What We Do
There are times when it is necessary to remove a tooth. Sometimes a baby tooth has misshapen or long roots that prevent it from falling out as it should, and the tooth must be removed to make way for the permanent tooth to erupt. At other times, a tooth may have so much decay that it puts the surrounding teeth and jaw at risk of decay, so your doctor may recommend removal and replacement with a bridge or implant. Infection, orthodontic correction, or problems with a wisdom tooth can also require removal of a tooth.
Traditional dental restoratives, or fillings, were most often made of silver amalgam. Newer dental fillings include ceramic and plastic compounds that mimic the appearance of natural teeth. These compounds, often called composite resins, are usually used on the front teeth where a natural appearance is important, but they can also be used on the back teeth depending on the location and extent of the tooth decay.
If you’ve lost a tooth, your dentist may have recommended getting a dental implant to fill the empty space and allow for optimal function of your teeth. The dental implant itself is only a replacement for the root of the lost tooth, so after the implant has been placed, you’ll still need to get a restoration, or replacement tooth. Implants provide a strong foundation for fixed (permanent) or removable replacement teeth that are made to match your natural teeth.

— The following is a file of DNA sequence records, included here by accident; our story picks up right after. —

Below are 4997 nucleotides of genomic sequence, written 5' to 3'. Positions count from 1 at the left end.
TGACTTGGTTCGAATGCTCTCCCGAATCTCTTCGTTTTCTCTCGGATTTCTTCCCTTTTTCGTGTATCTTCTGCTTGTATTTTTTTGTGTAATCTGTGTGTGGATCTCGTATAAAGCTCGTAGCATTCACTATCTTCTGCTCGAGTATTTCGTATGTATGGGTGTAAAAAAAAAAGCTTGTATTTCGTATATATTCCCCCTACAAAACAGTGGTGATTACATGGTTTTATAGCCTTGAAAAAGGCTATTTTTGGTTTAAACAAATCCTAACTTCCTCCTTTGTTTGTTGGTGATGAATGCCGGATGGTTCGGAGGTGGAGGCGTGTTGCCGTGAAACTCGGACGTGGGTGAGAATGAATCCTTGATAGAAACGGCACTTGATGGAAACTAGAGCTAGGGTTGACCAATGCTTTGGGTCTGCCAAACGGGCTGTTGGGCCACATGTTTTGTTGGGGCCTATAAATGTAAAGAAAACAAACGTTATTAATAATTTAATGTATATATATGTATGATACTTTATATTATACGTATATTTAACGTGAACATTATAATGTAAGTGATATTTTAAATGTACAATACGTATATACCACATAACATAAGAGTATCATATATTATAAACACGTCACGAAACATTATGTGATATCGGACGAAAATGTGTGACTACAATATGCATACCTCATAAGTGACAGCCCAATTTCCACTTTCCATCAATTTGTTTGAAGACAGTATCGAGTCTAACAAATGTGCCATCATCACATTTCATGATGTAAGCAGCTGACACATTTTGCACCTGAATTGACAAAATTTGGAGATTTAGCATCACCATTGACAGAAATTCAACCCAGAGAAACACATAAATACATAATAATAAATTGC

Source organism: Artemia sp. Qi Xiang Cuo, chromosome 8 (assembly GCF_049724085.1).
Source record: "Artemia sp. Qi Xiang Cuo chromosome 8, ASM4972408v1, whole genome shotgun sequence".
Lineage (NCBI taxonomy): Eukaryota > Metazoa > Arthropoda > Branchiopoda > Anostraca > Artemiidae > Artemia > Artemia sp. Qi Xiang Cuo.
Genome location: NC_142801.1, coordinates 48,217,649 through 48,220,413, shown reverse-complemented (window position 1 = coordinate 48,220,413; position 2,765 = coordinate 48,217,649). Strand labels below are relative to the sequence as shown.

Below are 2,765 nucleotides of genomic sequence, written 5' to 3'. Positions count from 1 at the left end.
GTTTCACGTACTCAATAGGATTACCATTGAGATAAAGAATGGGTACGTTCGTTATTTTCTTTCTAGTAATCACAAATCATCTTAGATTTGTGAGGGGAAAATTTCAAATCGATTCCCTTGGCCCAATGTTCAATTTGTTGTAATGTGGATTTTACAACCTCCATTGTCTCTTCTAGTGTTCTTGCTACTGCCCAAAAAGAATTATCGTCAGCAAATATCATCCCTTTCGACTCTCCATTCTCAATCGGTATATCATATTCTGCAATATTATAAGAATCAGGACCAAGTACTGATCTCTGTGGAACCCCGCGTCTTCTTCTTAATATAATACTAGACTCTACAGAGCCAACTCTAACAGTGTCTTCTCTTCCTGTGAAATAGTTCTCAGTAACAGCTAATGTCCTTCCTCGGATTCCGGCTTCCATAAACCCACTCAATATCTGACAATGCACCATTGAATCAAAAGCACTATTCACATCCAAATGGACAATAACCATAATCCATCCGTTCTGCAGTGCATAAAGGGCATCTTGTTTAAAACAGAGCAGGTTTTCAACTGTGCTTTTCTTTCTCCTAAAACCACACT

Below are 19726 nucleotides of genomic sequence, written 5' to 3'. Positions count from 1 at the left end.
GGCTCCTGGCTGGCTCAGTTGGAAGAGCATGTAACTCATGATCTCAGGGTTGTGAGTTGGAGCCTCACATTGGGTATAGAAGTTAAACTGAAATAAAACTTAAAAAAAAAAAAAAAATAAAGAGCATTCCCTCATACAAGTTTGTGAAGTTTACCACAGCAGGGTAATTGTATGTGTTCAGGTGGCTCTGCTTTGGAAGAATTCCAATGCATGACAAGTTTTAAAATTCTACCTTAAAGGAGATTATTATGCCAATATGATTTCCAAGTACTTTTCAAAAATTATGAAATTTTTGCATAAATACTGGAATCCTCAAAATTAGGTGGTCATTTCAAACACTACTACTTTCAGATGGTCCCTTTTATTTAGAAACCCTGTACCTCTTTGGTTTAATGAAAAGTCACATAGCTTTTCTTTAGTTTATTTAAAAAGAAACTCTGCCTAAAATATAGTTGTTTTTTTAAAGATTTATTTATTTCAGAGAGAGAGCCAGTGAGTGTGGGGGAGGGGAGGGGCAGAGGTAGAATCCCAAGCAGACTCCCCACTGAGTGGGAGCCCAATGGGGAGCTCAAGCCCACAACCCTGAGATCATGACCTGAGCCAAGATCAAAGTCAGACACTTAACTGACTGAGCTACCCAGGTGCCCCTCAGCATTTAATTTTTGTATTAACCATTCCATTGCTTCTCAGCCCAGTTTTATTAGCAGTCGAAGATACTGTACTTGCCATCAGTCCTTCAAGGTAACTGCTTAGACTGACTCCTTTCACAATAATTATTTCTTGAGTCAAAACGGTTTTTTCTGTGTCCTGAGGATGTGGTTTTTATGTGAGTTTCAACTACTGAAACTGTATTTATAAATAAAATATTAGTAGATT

Crowns & Bridges
Crowns are a cosmetic restoration used to strengthen a tooth or improve its shape. Crowns are most often used for teeth that are broken, worn, or partially destroyed by tooth decay. A bridge may be used to replace missing teeth, help maintain the shape of your face, and alleviate stress on your bite. A bridge replaces missing teeth with artificial teeth, looks great, and literally bridges the gap where one or more teeth may have been. Your bridge can be made from gold, alloys, porcelain, or a combination of these materials, and is bonded onto surrounding teeth for support.
In the past, if you had a tooth with a diseased nerve, you would probably lose that tooth. Today, with a special dental procedure called root canal treatment, your tooth can be saved. Root canals are a relatively simple procedure involving one to three office visits. Best of all, having a root canal when necessary can save your tooth and your smile!